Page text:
The editors are also authors of many of the book’s chapters and others were written by or co-authored with specialists. The organization of the volume features five sections. Each begins with a brief first-person vignette and summary of the main points of that section; these introductions set the tone for each chapter and help the reader determine which chapters and parts thereof will perhaps appeal to more specific interests. Part 1, “Joara, Cuenca, and Fort San Juan,” summarizes Pardo’s entradas into the Carolinas and introduces the major research questions which guided the project and the structure of the volume. Part 2, “Who they Were: Situating the Colonial Encounter,” locates Joara in time and reviews a primary account of the expedition and its route into the interior Southeast, translated and summarized by John Worth. Part 3, “Where they Lived: Household Archaeology at San Juan,” is the heart of the volume. It comprises a close study of the Spanish compound, its architectural components, and its spatial contexts that blends archaeological evidence with the documentary record to develop an occupational history for the excavated structures, structural elements, and associated features. Black-and-white images and color plates illustrate stages and areas of excavation, plans of the compound and structures, and thin sections of sediments from structure features. One is immediately struck by the excellent preservation of perishable materials, including the architectural elements described by Lee Newson in chapter 5.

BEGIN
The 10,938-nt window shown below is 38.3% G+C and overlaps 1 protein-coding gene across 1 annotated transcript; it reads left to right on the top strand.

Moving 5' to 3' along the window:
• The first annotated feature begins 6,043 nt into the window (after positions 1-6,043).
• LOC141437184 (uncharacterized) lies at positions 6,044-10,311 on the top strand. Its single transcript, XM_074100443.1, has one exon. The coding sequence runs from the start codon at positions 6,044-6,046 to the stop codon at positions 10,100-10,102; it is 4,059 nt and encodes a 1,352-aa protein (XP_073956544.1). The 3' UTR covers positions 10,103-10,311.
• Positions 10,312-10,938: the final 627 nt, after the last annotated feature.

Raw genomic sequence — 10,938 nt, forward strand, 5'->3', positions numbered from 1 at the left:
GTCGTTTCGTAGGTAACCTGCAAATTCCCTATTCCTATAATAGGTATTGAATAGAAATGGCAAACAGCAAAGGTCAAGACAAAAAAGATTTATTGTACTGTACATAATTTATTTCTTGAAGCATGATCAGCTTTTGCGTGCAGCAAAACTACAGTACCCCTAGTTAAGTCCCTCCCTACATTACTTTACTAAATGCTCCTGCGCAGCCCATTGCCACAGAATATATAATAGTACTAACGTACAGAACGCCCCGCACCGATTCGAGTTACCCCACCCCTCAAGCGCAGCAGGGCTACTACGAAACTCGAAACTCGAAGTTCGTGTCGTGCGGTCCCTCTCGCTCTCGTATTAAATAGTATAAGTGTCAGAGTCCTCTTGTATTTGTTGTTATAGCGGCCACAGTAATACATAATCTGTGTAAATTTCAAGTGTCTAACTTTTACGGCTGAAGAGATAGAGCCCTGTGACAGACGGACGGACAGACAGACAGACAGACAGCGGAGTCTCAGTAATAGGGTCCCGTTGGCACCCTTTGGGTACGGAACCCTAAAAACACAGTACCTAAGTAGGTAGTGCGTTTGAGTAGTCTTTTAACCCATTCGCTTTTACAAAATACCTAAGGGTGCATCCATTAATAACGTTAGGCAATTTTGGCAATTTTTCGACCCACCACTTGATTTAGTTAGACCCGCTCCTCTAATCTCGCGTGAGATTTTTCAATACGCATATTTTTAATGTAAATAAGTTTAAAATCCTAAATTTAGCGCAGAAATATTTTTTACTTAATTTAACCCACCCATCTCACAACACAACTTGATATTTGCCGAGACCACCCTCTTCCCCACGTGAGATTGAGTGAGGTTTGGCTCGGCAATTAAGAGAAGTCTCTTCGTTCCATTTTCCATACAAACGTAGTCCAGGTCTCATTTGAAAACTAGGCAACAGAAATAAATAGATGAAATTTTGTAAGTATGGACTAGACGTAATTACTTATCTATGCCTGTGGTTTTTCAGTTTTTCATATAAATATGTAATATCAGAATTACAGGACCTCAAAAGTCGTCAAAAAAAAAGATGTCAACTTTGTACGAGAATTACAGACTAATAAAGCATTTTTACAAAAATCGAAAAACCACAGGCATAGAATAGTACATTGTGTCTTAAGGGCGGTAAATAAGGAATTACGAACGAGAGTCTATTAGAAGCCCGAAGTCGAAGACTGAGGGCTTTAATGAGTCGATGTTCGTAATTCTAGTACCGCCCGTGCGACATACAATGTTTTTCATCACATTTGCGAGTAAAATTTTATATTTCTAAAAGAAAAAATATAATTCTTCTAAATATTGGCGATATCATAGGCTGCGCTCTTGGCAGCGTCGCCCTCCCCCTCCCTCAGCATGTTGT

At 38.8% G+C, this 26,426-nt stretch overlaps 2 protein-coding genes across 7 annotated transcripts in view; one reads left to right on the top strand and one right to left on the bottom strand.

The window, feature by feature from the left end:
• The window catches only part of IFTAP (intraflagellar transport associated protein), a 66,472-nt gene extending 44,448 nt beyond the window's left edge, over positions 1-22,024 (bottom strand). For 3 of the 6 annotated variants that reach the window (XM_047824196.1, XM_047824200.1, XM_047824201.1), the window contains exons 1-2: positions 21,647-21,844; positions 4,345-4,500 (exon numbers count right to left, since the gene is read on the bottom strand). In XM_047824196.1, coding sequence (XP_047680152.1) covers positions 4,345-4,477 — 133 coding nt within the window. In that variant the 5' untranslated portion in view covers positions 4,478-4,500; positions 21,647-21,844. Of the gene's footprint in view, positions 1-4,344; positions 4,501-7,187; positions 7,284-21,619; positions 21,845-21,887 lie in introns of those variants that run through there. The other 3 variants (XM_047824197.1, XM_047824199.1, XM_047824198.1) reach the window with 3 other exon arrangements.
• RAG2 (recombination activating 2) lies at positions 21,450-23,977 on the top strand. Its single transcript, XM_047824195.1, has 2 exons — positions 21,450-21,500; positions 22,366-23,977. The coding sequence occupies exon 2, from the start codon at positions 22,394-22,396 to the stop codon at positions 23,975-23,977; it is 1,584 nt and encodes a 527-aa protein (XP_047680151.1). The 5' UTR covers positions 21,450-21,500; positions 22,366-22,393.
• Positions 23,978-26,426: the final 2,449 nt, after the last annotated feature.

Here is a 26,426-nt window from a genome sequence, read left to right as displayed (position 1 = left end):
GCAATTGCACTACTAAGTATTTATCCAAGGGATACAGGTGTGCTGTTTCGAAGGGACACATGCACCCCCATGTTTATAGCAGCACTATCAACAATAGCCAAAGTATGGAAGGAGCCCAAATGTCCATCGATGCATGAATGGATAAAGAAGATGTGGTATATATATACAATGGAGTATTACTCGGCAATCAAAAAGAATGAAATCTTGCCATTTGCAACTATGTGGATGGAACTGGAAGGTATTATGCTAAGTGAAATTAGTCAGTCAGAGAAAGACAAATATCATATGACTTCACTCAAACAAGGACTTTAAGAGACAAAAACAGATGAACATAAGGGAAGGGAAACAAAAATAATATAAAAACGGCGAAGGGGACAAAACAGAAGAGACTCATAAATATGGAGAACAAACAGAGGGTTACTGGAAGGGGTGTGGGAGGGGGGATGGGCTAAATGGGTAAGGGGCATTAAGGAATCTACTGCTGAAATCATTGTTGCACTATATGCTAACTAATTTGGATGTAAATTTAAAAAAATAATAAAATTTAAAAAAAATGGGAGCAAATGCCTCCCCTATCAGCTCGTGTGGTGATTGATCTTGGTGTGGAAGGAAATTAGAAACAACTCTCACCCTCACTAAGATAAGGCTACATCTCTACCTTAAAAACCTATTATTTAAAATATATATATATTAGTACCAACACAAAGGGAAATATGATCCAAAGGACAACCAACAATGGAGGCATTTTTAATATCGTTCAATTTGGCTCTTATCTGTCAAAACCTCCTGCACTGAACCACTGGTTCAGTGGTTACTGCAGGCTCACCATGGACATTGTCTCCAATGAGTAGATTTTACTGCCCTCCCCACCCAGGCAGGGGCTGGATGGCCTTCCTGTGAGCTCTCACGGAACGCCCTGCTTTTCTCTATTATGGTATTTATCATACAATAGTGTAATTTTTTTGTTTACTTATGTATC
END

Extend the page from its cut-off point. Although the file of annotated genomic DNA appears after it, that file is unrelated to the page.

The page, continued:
In part 4, “What they Ate,” Gayle Fritz and Heather Lapham provide detailed analyses of the botanical and faunal material recovered from the site in order to reconstruct provisioning patterns and the relative importance of various foodstuffs. Part 5, “What they Carried,” reviews the European and Native artifacts recovered from the site in order to understand what the Spanish brought with them as well as the incorporation of Indigenous material culture into daily life in the compound. The final section, part 6, “What they Left Behind,” summarizes the data presented with reference to the research questions posed and presents the editors’ conclusions regarding the organization of labor and Native-Spanish social relations in the compound. They also consider the aftermath of the destruction of the Spanish compound in the context of the general Spanish withdrawal from the Carolinas.